Anglicare issues a statement on Newmarch House
Anglicare has issued a statement following news this morning that two staff members of its Newmarch House aged care home in Sydney have been diagnosed with the infection. The virus has killed 13 residents of the home since April. The statement says the new infections occurred “despite having strict procedures and enforced infection control practices in place”.
“We are investigating further as to how this occurred and we continue to work closely with the NSW Public Health Unit on this. Additional positive cases associated with Newmarch House are very distressing for our staff, our residents, and their families.
We are very appreciative of the support being provided by the Commonwealth and NSW governments and by the Aged Care sector more broadly.
We are further improving our pastoral care for residents and their families by offering access to Anglicare Sydney’s counselling and chaplaincy services as well as continuing the successful window visits between residents and families.
Additionally, Anglicare Sydney was relieved to hear that the outbreak of Covid-19 at Dorothy Henderson Lodge has now been dealt with. This gives us great hope that we will overcome this devastating virus at Newmarch House.”
Flinders University this morning published an analysis of the impact of the Covid-19 pandemic on South Australia. The director of Flinders University’s Australian Industrial Transformation Institute Professor John Spoehr says by 2024, some 61,000 people in the state will lose their jobs, notwithstanding the JobKeeper initiative.
“Gross State Product will be 14.8% lower this quarter than it would have been without the Covid-19 restrictions, and recovery will be slow, with GSP remaining 6.4% lower than would otherwise have been the case at this time next year,” he said. “Our earnings from interstate exports will fall 18% and our overseas export earnings will plunge 23.5%.”
Meanwhile two new reports released by the Melbourne Institute assess the scope of the Covid-19 pandemic’s economic impact in Australia at a state-by-state level. The Melbourne Institute Nowcast of Australian GDP report found “Consumer sentiment, which tends to lead consumption, fell dramatically in April. It is now at a similar level to that observed during the Global Financial Crisis”. Its report on State Leading Indexes of Economic Activity says federal government support packages, to a certain extent, may have helped to soften this rising consumer pessimism.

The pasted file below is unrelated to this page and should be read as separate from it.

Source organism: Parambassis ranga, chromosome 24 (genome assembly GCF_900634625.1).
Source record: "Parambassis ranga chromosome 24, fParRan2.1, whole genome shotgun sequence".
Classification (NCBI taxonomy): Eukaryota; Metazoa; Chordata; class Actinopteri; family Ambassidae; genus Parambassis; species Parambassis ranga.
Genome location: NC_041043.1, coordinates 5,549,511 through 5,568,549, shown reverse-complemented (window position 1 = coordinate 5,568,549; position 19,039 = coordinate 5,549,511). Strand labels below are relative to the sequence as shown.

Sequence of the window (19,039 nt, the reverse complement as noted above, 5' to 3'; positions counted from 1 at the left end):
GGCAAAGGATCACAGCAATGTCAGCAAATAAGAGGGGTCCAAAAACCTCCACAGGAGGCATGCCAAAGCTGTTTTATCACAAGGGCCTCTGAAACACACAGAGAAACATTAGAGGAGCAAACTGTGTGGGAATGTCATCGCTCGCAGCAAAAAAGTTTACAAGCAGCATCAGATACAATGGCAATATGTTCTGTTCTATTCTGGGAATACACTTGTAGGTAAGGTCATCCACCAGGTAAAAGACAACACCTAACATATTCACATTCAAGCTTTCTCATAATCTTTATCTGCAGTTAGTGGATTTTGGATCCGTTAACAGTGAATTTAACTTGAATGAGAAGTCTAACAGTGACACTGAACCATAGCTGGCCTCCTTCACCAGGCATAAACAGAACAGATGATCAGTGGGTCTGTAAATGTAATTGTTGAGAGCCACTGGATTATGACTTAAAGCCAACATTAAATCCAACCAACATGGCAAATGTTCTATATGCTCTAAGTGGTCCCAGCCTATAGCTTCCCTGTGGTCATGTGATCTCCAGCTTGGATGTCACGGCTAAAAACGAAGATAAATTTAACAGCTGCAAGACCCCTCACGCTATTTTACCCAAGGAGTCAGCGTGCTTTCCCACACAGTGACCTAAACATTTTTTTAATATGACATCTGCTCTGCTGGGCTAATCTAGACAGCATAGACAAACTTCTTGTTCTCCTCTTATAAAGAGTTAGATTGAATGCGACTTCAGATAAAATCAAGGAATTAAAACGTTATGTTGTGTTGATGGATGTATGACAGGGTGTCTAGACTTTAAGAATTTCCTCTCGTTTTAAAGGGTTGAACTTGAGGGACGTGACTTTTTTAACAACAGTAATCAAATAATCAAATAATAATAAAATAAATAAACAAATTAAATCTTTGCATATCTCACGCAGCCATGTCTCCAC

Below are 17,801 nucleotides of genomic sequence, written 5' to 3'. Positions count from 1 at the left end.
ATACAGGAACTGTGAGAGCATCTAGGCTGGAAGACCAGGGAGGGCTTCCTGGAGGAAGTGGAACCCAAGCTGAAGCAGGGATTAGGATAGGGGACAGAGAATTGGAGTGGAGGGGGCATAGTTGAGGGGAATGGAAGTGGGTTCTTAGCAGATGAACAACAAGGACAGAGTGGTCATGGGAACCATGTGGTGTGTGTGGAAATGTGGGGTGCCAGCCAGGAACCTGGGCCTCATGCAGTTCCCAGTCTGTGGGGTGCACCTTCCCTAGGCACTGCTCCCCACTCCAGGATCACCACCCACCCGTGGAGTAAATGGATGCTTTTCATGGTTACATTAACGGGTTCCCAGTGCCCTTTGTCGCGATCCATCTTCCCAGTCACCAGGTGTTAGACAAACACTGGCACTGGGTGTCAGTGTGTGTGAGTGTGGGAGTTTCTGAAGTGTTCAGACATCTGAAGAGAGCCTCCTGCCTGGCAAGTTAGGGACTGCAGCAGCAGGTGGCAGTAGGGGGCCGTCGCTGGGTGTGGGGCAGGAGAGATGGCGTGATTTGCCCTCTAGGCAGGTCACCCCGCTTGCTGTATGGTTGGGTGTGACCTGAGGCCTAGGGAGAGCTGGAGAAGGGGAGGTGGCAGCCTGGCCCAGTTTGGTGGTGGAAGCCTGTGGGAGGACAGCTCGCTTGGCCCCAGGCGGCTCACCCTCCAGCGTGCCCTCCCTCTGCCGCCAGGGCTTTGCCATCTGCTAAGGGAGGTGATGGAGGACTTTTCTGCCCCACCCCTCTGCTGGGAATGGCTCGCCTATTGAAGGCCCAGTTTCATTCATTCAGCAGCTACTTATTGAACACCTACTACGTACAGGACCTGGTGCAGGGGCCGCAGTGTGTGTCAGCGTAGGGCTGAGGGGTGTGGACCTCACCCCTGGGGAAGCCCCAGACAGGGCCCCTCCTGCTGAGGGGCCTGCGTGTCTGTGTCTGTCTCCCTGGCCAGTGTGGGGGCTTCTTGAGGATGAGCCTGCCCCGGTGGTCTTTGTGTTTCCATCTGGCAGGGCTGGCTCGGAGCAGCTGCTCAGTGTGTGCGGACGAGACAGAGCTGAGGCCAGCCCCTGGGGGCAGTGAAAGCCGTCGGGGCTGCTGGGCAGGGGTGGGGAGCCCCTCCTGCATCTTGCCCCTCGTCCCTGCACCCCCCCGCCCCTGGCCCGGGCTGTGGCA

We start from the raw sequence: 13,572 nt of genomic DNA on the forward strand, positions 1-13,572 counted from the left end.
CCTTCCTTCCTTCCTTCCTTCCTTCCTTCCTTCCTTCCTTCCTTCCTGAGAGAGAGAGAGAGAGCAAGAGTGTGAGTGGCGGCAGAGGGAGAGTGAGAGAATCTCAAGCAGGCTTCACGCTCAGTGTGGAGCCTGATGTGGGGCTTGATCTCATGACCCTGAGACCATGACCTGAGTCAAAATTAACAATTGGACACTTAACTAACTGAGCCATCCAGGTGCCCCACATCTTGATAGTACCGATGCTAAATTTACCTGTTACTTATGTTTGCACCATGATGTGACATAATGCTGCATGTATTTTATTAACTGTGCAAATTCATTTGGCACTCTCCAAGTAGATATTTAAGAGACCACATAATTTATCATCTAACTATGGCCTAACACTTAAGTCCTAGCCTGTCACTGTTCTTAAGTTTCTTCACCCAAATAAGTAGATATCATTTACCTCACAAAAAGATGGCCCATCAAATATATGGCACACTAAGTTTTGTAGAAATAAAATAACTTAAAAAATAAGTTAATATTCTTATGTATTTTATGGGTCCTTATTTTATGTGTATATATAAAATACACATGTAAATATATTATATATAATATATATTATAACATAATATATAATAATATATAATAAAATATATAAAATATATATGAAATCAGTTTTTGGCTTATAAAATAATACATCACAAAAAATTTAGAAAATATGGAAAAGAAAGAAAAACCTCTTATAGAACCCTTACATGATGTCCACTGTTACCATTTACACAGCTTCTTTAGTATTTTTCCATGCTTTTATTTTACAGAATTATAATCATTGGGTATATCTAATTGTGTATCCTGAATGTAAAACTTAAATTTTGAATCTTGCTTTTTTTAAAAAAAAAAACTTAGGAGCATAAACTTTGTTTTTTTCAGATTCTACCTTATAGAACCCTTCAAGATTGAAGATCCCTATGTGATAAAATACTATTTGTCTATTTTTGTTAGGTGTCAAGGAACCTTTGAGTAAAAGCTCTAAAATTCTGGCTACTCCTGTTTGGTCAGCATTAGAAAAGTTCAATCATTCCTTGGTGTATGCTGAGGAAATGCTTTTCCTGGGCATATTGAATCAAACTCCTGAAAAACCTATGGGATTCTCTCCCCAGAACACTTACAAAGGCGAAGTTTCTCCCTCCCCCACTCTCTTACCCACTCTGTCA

Good morning everyone, Melissa Davey here with you to take you through all the Covid-19 updates for Australia today.
Here’s a quick recap of where we are at, starting with some good news:
It seems as we go into the weekend, many are hopeful that we will be seeing some kind of easing of restrictions sooner than anticipated. But the last thing Australian wants is the situation we’ve seen unfolding in Singapore, where after successful containment of the virus which were praised around the world, it experienced record-breaking days of new cases last week. The country has now implemented a lockdown.
This is something we are going to see those countries who are containing the virus increasingly grapple with over the next few weeks. The deputy chief medical officer on Friday described this navigation between a return to normality and avoiding unmitigated virus spread as a “dance”, and it’s something that the national cabinet will be discussing over the coming days.
Let me know if I’ve missed anything throughout the day over at Twitter or at email@example.com . Or feel free to just tell me how you’re coping with all of this. As always, please be nice.